Thursday, May 8, 2014
This a watercolor that I did a few years ago of roses from my garden. Originally I wanted to paint a whole still life, crystal vase, lemons, table. The more I looked at the flowers and turned them for the best view the more I could see the patterns of the petals and wanted to do them large. I pretty much used the flowers in front of me to draw from, but after looking at the drawing I decided to add one more but to the lower right side for balance. Thus this composition. The dark negative space came out nicely and completed the composition.
As you may have discovered, yellows can be difficult to work with. Normally if you wanted to create shadows on yellow you would add the complimentary color, which would be purple. In the case of this rose I chose to use cad red with just a touch of purple. Yellow can become muddy so easily and I wanted to keep the brightness of the yellow. I used 3 different yellows, a light, med, and dark. Almost any yellows would work, cads, hansa, gamboge, the only one to stay away from would be lemon yellow, it has white in it and looks heavy and opaque. When you are working with the light yellow use more water, as you want to get darker color less water more pigment. In the shadows I use cad red light. The key to getting a dimensional look to the flower is to remember the lightest light next to the darkest dark. The outside edge of a petal should be light and cast a shadow on the petal underneath. Flowers with layered petals will almost always work that way and if you keep that in minds you will get a nice dimensional effect.
The leaves and stems are done in sap green, lighten with more water, darken with ultramarine blue. I always like to add a little color from the flower into the leaves, so in this case I added a little yellow on some of the leaves and a little cad red on the tips of a few. You may notice on these leaves I did dark veining. On the last two paintings, the magnolia and the tree peony when I painted the leaves I left them white and then ran a light color in the space after the leaves were dry. This is something you can decide as you are painting to compliment the composition. If I have a lot of veining in the flower I will usually do white veining in the flower. A flower like the rose which has no veining I will do a dark veining on the leaves.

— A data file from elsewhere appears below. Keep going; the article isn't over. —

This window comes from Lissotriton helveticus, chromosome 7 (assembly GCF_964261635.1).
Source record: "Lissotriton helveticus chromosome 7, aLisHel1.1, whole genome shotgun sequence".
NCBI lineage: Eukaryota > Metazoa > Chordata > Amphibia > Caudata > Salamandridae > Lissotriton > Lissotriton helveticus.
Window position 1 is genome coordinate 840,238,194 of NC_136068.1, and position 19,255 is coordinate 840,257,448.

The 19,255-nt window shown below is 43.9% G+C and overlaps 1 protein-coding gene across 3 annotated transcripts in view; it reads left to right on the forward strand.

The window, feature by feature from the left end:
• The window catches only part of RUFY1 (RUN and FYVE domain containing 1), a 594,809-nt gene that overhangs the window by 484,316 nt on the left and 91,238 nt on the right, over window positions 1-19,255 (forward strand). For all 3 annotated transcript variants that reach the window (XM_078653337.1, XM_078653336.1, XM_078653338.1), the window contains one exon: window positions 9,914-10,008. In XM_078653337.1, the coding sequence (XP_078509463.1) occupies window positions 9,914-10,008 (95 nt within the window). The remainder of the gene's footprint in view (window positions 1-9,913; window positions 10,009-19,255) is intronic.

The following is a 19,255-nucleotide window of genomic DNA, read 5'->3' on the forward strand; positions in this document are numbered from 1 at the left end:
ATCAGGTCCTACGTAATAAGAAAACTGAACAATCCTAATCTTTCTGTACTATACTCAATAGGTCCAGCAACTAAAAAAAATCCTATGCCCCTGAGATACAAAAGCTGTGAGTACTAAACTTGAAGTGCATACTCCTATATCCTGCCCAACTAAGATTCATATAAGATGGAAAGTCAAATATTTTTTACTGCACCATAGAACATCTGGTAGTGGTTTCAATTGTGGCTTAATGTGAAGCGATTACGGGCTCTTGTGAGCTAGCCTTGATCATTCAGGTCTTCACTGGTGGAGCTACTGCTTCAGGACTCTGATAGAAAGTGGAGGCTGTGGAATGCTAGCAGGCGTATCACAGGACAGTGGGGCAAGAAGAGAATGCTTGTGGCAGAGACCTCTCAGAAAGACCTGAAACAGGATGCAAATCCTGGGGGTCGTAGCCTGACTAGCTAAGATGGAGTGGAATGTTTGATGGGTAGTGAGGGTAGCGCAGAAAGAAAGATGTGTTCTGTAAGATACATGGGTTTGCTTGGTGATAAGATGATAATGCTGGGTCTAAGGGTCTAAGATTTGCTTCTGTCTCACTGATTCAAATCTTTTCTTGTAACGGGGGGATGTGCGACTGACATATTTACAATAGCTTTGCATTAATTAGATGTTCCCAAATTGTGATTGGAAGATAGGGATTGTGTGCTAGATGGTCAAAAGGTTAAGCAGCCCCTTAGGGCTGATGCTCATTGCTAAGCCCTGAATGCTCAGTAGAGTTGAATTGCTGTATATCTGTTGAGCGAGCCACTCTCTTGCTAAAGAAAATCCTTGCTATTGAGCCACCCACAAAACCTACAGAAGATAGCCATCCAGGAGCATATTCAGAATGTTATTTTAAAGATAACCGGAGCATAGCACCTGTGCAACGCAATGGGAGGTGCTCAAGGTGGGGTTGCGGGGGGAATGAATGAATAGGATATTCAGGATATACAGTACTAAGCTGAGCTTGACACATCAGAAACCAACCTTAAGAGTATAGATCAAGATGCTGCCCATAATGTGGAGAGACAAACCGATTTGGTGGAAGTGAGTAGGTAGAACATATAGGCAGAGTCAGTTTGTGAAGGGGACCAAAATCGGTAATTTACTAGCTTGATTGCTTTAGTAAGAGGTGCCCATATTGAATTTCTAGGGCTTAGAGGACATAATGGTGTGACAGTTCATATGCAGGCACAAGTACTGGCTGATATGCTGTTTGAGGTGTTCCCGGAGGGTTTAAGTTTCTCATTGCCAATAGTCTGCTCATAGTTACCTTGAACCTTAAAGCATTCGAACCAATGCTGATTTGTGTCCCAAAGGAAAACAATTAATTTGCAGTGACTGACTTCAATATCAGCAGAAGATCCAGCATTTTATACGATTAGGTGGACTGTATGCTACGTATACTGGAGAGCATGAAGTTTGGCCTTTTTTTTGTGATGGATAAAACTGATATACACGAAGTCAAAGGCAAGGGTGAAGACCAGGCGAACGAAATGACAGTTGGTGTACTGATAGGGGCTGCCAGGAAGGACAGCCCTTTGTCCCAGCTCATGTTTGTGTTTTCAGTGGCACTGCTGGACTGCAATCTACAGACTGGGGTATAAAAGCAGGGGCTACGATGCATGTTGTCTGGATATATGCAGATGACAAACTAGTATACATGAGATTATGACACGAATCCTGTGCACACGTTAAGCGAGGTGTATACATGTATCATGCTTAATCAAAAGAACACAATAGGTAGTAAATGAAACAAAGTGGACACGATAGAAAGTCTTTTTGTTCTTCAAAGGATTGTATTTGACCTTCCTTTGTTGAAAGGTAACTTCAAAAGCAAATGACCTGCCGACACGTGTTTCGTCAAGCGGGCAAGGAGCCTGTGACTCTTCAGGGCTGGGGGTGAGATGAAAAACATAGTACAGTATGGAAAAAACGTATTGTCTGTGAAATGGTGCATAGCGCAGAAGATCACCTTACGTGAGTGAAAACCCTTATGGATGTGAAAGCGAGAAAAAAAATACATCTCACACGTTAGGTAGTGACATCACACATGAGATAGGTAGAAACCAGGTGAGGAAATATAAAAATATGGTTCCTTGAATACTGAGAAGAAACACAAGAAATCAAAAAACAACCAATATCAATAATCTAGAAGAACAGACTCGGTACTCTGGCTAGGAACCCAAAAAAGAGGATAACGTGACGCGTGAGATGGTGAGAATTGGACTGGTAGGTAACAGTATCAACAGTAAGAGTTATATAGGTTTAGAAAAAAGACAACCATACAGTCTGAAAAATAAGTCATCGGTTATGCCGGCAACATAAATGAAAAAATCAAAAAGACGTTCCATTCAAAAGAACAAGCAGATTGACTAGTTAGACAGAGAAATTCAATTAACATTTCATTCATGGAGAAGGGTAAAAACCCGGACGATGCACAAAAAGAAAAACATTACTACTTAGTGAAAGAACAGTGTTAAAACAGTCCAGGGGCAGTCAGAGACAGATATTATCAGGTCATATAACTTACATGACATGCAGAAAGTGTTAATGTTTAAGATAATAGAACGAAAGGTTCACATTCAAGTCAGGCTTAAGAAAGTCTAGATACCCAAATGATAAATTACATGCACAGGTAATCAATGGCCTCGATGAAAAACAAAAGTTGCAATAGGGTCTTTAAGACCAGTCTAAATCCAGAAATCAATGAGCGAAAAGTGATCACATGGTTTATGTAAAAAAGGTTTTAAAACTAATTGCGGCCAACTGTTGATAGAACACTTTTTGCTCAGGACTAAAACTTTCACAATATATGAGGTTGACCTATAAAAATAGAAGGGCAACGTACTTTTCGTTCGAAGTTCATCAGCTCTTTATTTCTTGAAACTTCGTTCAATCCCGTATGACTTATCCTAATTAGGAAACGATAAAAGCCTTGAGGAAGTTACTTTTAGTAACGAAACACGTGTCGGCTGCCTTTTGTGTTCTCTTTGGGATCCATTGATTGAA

The background is several coats of ultramarine blue or if you don't have that you could use cobalt blue. When you want a solid dark background don't try to do it all in one coat, the result can be very uneven. I do a light coat and let it dry totally, when you do subsequent coats only brush an area one time. The more times you stroke an area the better the chance that the paint underneath will pick up and you will have a hard time getting an even coat of paint. This is also the time to clean up the edges of your flowers. There are times when you will want to put the background in before you paint your flowers, white or light colored flowers can work for that method. Most of the time I will paint the flower first and then put in my background or many times that the flower doesn't need a background color. It pays when you are painting your flowers to keep your paper as clean as possible in case you decide to not put in a colored background. This is a decision you, as the artist, have a choice on.
I will still be posting how to finish the magnolia, hopefully before the next class. and photos of finished pieces from the class. Beautiful work!!